Next Article in Journal
Fatigue of Thin, Oligo-Crystalline Wires Made of X2 CrNiMo 18-15-3
Previous Article in Journal
Influence of the Velocity and the Number of Polishing Passages on the Roughness of Electrolytic Plasma Polished Pipe Inner Surfaces
Open AccessArticle

Effect of Zr Additions on Thermal Stability of Al-Cu Precipitates in As-Cast and Cold Worked Samples

Materials Science Department, Michigan Technological University, Houghton, MI 49931, USA
Author to whom correspondence should be addressed.
Metals 2018, 8(5), 331;
Received: 9 April 2018 / Revised: 28 April 2018 / Accepted: 1 May 2018 / Published: 8 May 2018
While Zr is frequently added to Al alloys to control grain size with the formation of large (>1 μm) primary precipitates, little research has been conducted on the effect of nanoscale Al3Zr precipitates on Al alloys. By comparing the precipitation and corresponding strength evolution between Al-Cu-Zr alloys with different Zr concentrations, the effects of Zr on Al-Cu precipitation with and without primary Al3Zr precipitates can be observed. In the absence of these large precipitates, all Al3Zr phases can be formed, through high temperature aging treatments, as a dispersion of nanoprecipaites inside the Al grains. In this study, Al-Cu-Zr ternary alloys were produced and heat treated to determine whether an increase in the coarsening resistance of Al-Cu precipitate phases would be observed with a distribution of the more thermally stable Al3Zr nanoprecipitates. Generally, properly aged Al-Cu alloys will coarsen when encountering elevated temperatures higher than ~473 K (~200 °C). Diluted Al-Zr alloys (<0.07 at % Zr) resist coarsening behavior until the significantly higher temperatures of ~673 K (~400 °C), but are comparatively limited in strength because of a limited solubility of Zr in the Al matrix. Hardness testing and transmission electron microscope (TEM) results are discussed, in which it is found that even very small additions of Zr, when properly accounted for during heat treating, produce a finer microstructure and higher strength than in similar Al-Cu binary alloys. No significant change in the thermal stability of strengthening was observed, indicating that the finer precipitate microstructure is resultant from a higher nucleation density, as opposed to a decrease in coarsening behavior. View Full-Text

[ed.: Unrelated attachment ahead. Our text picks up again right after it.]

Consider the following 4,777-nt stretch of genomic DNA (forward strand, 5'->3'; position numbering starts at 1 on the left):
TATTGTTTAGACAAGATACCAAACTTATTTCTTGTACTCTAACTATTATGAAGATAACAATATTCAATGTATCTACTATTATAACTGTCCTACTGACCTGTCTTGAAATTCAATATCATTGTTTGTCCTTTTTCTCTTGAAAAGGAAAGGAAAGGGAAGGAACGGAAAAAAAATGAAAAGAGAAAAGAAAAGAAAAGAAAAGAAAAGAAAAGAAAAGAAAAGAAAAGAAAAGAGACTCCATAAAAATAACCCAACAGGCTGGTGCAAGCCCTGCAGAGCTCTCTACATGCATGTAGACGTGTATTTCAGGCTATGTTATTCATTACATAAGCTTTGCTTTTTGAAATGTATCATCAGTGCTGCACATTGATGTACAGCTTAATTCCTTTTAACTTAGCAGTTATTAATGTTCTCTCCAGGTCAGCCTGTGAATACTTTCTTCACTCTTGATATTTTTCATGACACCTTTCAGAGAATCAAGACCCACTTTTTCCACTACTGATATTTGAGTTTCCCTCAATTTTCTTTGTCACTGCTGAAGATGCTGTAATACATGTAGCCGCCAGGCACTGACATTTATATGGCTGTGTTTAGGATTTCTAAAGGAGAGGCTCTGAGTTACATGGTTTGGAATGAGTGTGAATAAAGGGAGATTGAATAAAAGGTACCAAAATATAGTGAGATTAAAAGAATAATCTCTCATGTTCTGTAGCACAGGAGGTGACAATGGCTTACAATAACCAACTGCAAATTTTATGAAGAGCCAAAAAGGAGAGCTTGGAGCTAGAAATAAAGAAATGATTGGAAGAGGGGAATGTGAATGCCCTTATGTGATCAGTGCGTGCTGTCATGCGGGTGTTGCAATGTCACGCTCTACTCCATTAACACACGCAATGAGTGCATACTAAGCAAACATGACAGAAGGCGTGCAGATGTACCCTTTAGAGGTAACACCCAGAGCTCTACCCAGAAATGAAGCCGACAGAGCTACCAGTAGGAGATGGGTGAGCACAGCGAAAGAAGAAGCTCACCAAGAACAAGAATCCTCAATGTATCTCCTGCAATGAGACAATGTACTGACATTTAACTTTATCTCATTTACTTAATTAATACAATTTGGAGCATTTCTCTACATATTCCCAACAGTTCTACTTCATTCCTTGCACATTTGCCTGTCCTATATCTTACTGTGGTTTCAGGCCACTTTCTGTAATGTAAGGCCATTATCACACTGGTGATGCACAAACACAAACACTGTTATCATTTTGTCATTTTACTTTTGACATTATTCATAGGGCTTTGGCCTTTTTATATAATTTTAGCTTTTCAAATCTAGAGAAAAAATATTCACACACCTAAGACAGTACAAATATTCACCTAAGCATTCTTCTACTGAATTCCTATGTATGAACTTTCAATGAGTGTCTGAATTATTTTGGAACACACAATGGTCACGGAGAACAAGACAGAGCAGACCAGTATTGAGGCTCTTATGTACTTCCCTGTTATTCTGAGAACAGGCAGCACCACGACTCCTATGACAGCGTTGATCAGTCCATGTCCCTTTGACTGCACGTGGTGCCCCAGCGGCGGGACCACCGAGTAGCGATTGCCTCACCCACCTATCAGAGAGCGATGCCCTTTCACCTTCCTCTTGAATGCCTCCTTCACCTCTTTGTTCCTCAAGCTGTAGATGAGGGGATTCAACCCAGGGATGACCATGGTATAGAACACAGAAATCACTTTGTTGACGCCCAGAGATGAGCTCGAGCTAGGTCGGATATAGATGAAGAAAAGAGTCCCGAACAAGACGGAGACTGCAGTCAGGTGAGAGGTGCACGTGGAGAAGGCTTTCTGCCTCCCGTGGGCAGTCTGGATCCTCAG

Keywords: aluminum; zirconium; precipitation strengthening; thermal stability aluminum; zirconium; precipitation strengthening; thermal stability
Show Figures

Figure 1

MDPI and ACS Style

Deane, K.; Sanders, P. Effect of Zr Additions on Thermal Stability of Al-Cu Precipitates in As-Cast and Cold Worked Samples. Metals 2018, 8, 331.

Show more citation formats Show less citations formats
Note that from the first issue of 2016, MDPI journals use article numbers instead of page numbers. See further details here.

Article Access Map by Country/Region

Back to TopTop